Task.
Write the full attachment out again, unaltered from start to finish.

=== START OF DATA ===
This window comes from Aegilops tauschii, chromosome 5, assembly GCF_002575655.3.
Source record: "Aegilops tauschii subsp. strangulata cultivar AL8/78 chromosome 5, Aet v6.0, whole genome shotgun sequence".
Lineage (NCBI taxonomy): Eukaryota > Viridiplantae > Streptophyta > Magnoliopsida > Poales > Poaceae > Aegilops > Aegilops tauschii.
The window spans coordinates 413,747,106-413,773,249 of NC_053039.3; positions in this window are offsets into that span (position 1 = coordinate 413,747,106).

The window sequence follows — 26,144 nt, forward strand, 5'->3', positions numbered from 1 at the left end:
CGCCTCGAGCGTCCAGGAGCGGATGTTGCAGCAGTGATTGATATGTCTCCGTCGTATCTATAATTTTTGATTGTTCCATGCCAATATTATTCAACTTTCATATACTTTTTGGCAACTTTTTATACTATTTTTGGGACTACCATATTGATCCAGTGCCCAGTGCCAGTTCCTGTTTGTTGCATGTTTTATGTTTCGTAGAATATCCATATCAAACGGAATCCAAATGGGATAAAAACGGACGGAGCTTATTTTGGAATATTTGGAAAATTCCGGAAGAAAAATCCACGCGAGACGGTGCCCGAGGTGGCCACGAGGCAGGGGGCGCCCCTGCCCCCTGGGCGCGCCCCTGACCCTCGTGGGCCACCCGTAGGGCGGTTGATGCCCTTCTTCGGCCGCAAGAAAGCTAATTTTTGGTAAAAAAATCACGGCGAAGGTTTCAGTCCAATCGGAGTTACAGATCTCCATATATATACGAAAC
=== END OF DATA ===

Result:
This window comes from Aegilops tauschii, chromosome 5, assembly GCF_002575655.3.
Source record: "Aegilops tauschii subsp. strangulata cultivar AL8/78 chromosome 5, Aet v6.0, whole genome shotgun sequence".
Lineage (NCBI taxonomy): Eukaryota > Viridiplantae > Streptophyta > Magnoliopsida > Poales > Poaceae > Aegilops > Aegilops tauschii.
The window spans coordinates 413,747,106-413,773,249 of NC_053039.3; positions in this window are offsets into that span (position 1 = coordinate 413,747,106).

The window sequence follows — 26,144 nt, forward strand, 5'->3', positions numbered from 1 at the left end:
CGCCTCGAGCGTCCAGGAGCGGATGTTGCAGCAGTGATTGATATGTCTCCGTCGTATCTATAATTTTTGATTGTTCCATGCCAATATTATTCAACTTTCATATACTTTTTGGCAACTTTTTATACTATTTTTGGGACTACCATATTGATCCAGTGCCCAGTGCCAGTTCCTGTTTGTTGCATGTTTTATGTTTCGTAGAATATCCATATCAAACGGAATCCAAATGGGATAAAAACGGACGGAGCTTATTTTGGAATATTTGGAAAATTCCGGAAGAAAAATCCACGCGAGACGGTGCCCGAGGTGGCCACGAGGCAGGGGGCGCCCCTGCCCCCTGGGCGCGCCCCTGACCCTCGTGGGCCACCCGTAGGGCGGTTGATGCCCTTCTTCGGCCGCAAGAAAGCTAATTTTTGGTAAAAAAATCACGGCGAAGGTTTCAGTCCAATCGGAGTTACAGATCTCCATATATATACGAAAC